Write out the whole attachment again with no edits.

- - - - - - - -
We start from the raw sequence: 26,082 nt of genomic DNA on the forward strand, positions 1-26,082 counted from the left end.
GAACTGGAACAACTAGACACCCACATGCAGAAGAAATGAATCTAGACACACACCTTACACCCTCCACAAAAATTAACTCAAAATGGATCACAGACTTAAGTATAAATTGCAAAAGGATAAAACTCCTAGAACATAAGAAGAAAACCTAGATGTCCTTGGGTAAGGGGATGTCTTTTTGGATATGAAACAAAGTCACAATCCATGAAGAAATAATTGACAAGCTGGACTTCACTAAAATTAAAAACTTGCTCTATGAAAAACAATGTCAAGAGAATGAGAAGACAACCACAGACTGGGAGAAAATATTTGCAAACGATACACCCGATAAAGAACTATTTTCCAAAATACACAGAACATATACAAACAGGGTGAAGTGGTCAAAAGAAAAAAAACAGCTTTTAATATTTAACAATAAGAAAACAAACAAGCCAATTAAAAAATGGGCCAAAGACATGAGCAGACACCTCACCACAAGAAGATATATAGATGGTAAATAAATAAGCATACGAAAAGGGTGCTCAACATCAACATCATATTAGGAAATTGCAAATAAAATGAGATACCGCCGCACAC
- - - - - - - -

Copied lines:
We start from the raw sequence: 26,082 nt of genomic DNA on the forward strand, positions 1-26,082 counted from the left end.
GAACTGGAACAACTAGACACCCACATGCAGAAGAAATGAATCTAGACACACACCTTACACCCTCCACAAAAATTAACTCAAAATGGATCACAGACTTAAGTATAAATTGCAAAAGGATAAAACTCCTAGAACATAAGAAGAAAACCTAGATGTCCTTGGGTAAGGGGATGTCTTTTTGGATATGAAACAAAGTCACAATCCATGAAGAAATAATTGACAAGCTGGACTTCACTAAAATTAAAAACTTGCTCTATGAAAAACAATGTCAAGAGAATGAGAAGACAACCACAGACTGGGAGAAAATATTTGCAAACGATACACCCGATAAAGAACTATTTTCCAAAATACACAGAACATATACAAACAGGGTGAAGTGGTCAAAAGAAAAAAAACAGCTTTTAATATTTAACAATAAGAAAACAAACAAGCCAATTAAAAAATGGGCCAAAGACATGAGCAGACACCTCACCACAAGAAGATATATAGATGGTAAATAAATAAGCATACGAAAAGGGTGCTCAACATCAACATCATATTAGGAAATTGCAAATAAAATGAGATACCGCCGCACAC